Free speech should promote discussion

A Mizzou professor deserves to lose her job after calling for some “muscle” at a protest on campus.

Jasper Johnson

Melissa Click, an assistant professor in the Department of Communication at the University of Missouri, lost her job last week. Several months ago, an infamous video captured her calling for “some muscle” to carry away a student filming video at a pro-diversity protest on campus.
Some have tried to frame this as a free speech issue in which Click is the one being persecuted for her views. In my mind, they’ve got things backward. As a representative of Mizzou, Click tried to forcibly suppress a photojournalist on a public campus. She deserved to be fired for her actions. 
Click’s recent claim that she had thought the videographer whom she threatened with “muscle” might have had a gun was plainly a last-minute fabrication to get out of her sentence or save face — she only narrowly dodged prosecution for an assault charge in exchange for community service and a promise of good behavior.
Offering excuses for her actions, Click pointed to events on campus that left her emotionally charged. As I see it, the tensions taking place at Mizzou would have left anyone unsettled, but this doesn’t justify her reaction. 
Nor does Click’s reasoning explain why exactly she targeted a videographer. Perhaps she, like so many other people, thinks freedom of speech is some shapeless concept you can mold to suit your own views, one you can use to demonize others’ opinions as “hate speech.”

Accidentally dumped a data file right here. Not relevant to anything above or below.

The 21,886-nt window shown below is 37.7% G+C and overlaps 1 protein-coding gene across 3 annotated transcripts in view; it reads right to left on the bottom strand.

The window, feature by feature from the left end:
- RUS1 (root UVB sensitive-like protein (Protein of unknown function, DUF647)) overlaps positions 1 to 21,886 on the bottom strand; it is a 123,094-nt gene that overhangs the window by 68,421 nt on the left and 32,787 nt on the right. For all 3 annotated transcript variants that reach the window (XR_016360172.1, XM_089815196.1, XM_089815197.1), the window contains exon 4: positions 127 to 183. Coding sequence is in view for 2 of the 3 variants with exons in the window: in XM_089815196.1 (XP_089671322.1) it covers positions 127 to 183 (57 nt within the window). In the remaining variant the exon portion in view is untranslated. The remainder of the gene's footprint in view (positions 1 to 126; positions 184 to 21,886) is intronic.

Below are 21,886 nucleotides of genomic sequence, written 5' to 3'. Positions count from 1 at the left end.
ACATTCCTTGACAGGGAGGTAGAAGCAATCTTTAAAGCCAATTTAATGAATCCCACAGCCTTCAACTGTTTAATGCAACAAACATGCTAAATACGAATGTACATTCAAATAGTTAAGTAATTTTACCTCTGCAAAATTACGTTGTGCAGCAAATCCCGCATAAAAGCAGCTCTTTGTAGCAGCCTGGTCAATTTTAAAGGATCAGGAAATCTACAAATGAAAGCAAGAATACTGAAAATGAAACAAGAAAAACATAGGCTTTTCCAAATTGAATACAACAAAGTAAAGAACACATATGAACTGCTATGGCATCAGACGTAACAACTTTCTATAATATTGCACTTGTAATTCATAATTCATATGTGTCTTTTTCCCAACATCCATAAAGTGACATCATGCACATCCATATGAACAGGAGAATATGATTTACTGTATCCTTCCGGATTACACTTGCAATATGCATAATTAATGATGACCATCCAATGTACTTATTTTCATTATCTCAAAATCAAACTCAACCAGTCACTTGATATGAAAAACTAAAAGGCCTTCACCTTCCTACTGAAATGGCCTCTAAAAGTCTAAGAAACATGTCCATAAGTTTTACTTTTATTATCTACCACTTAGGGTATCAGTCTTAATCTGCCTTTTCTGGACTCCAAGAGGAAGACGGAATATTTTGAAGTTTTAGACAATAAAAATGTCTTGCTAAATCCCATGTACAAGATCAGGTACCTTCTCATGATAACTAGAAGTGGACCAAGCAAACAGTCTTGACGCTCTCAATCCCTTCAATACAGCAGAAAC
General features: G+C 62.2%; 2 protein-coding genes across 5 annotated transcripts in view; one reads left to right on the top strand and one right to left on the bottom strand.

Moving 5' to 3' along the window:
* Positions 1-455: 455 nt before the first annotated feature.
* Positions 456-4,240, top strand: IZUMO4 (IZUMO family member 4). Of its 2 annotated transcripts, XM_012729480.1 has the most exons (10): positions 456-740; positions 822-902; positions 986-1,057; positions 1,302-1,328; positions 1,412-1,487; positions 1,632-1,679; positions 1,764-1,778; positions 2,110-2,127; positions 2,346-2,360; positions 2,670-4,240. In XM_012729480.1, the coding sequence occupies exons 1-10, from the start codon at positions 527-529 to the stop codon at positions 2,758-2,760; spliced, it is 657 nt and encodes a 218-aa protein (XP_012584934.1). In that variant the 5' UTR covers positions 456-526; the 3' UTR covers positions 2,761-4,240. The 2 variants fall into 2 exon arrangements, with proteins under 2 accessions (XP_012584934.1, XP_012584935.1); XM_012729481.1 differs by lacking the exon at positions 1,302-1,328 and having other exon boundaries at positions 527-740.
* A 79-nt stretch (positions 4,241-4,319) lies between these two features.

I find her behavior to be inherently illiberal. It was particularly ironic considering that many of the groups pushing for media-free “safe spaces” would identify as reformist liberals. Yet I fail to see how forcing people out of certain public spaces align with free speech. 
Had the protests at Mizzou been politically conservative, I’m sure someone would have levied “hate speech” claims against them in an attempt to stop them from organizing.
Even here at the University of Minnesota, we’ve seen this double standard in requests to censor conservative activist Milo Yiannopoulos or fliers promoting discussion about the satirical magazine Charlie Hebdo.
It’s painful for me to see people asymmetrically wielding concepts in free speech in order to advance partisan politics or to advocate certain worldviews over others. No one should manipulate the freedom of speech in any environment to suit a partisan agenda. 
The Mizzou protesters’ defense of a media-free “safe space” is a recent and bizarre spinoff of this manipulation. Rather than demanding censorship of opposing views, people now demand strategic insulation from media coverage in public protests. Obviously, this is not legal. 
Just as I find conservative, authoritarian restrictions on freedom of speech contemptible, I’m wary when I see restrictions on freedom of speech in the United States, especially when they come from the progressives with whom I identify. Click’s actions were emblematic of a new strain of censorship on campuses. Firing her was the right move.  
Jasper Johnson welcomes comments at [email protected].